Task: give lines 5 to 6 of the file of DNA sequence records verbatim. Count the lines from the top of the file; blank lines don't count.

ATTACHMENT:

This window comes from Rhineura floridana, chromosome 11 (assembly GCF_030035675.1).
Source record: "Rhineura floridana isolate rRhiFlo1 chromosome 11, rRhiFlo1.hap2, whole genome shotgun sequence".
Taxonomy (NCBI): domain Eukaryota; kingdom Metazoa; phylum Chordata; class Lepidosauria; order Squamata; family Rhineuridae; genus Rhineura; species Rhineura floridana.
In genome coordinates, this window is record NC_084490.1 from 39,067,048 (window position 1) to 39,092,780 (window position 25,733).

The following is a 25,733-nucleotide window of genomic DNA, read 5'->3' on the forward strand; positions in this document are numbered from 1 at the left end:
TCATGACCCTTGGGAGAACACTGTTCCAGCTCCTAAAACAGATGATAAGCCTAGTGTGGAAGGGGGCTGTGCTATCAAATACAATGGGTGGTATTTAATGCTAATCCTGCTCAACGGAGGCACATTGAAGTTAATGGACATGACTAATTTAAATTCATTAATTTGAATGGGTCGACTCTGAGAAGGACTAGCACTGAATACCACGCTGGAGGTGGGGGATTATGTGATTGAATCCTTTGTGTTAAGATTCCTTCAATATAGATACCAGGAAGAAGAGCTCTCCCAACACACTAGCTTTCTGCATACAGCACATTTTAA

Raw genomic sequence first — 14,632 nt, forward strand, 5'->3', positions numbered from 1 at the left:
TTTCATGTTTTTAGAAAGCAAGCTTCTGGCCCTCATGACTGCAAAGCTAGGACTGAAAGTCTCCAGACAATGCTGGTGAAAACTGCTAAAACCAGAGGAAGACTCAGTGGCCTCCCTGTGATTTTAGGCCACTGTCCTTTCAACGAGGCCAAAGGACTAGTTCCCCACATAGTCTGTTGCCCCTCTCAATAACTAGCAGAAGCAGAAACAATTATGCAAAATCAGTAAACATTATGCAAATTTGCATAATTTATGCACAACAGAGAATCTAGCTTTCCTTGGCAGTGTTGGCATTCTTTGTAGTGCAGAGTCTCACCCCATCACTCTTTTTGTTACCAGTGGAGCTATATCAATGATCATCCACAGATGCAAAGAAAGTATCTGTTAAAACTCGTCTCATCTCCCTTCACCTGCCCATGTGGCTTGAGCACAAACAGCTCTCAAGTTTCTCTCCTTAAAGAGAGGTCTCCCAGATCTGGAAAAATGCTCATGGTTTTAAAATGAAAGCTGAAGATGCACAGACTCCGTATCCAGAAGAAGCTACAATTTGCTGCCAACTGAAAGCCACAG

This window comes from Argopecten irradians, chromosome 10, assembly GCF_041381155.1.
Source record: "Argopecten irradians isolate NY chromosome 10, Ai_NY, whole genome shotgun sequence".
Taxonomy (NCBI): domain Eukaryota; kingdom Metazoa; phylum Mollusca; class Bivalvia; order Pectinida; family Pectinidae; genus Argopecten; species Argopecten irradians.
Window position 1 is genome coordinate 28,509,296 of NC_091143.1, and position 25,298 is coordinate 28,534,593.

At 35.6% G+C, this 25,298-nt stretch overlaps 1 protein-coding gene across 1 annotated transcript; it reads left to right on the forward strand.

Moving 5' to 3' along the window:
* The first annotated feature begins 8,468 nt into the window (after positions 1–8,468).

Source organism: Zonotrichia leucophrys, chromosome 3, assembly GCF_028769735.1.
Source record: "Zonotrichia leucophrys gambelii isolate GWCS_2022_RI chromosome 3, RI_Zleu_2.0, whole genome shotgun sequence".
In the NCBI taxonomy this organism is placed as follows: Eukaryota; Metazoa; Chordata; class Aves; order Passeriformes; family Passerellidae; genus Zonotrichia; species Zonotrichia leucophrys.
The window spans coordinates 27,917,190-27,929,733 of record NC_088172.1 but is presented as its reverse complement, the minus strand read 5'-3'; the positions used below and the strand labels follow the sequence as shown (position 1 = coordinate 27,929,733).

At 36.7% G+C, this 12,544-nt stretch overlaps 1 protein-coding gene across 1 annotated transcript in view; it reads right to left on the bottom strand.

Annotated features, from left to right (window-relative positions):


The following is a 25,733-nucleotide window of genomic DNA, read 5'->3' on the forward strand; positions in this document are numbered from 1 at the left end:
TCATGACCCTTGGGAGAACACTGTTCCAGCTCCTAAAACAGATGATAAGCCTAGTGTGGAAGGGGGCTGTGCTATCAAATACAATGGGTGGTATTTAATGCTAATCCTGCTCAACGGAGGCACATTGAAGTTAATGGACATGACTAATTTAAATTCATTAATTTGAATGGGTCGACTCTGAGAAGGACTAGCACTGAATACCACGCTGGAGGTGGGGGATTATGTGATTGAATCCTTTGTGTTAAGATTCCTTCAATATAGATACCAGGAAGAAGAGCTCTCCCAACACACTAGCTTTCTGCATACAGCACATTTTAA